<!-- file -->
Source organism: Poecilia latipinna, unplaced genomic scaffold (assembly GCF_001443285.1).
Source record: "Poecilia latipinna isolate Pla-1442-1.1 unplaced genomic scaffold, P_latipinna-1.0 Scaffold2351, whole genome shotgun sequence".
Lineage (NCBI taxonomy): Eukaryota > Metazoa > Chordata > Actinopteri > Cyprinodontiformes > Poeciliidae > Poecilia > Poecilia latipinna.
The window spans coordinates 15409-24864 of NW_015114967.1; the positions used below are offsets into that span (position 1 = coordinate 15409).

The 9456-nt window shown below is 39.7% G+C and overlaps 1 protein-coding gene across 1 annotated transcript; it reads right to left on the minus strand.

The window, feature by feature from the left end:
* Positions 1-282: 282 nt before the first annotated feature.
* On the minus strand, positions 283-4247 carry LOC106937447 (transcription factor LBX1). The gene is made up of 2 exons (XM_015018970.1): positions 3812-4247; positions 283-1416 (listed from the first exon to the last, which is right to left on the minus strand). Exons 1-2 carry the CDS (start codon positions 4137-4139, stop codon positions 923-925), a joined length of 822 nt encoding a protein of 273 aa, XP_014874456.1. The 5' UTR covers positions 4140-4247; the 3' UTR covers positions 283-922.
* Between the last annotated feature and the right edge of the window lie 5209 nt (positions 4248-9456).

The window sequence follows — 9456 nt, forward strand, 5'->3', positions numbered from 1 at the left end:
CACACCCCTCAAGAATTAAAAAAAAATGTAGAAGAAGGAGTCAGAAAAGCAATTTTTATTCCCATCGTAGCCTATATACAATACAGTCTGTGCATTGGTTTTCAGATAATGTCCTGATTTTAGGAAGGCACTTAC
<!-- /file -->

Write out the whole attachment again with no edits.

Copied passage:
Source organism: Poecilia latipinna, unplaced genomic scaffold (assembly GCF_001443285.1).
Source record: "Poecilia latipinna isolate Pla-1442-1.1 unplaced genomic scaffold, P_latipinna-1.0 Scaffold2351, whole genome shotgun sequence".
Lineage (NCBI taxonomy): Eukaryota > Metazoa > Chordata > Actinopteri > Cyprinodontiformes > Poeciliidae > Poecilia > Poecilia latipinna.
The window spans coordinates 15409-24864 of NW_015114967.1; the positions used below are offsets into that span (position 1 = coordinate 15409).

The 9456-nt window shown below is 39.7% G+C and overlaps 1 protein-coding gene across 1 annotated transcript; it reads right to left on the minus strand.

The window, feature by feature from the left end:
* Positions 1-282: 282 nt before the first annotated feature.
* On the minus strand, positions 283-4247 carry LOC106937447 (transcription factor LBX1). The gene is made up of 2 exons (XM_015018970.1): positions 3812-4247; positions 283-1416 (listed from the first exon to the last, which is right to left on the minus strand). Exons 1-2 carry the CDS (start codon positions 4137-4139, stop codon positions 923-925), a joined length of 822 nt encoding a protein of 273 aa, XP_014874456.1. The 5' UTR covers positions 4140-4247; the 3' UTR covers positions 283-922.
* Between the last annotated feature and the right edge of the window lie 5209 nt (positions 4248-9456).

The window sequence follows — 9456 nt, forward strand, 5'->3', positions numbered from 1 at the left end:
CACACCCCTCAAGAATTAAAAAAAAATGTAGAAGAAGGAGTCAGAAAAGCAATTTTTATTCCCATCGTAGCCTATATACAATACAGTCTGTGCATTGGTTTTCAGATAATGTCCTGATTTTAGGAAGGCACTTAC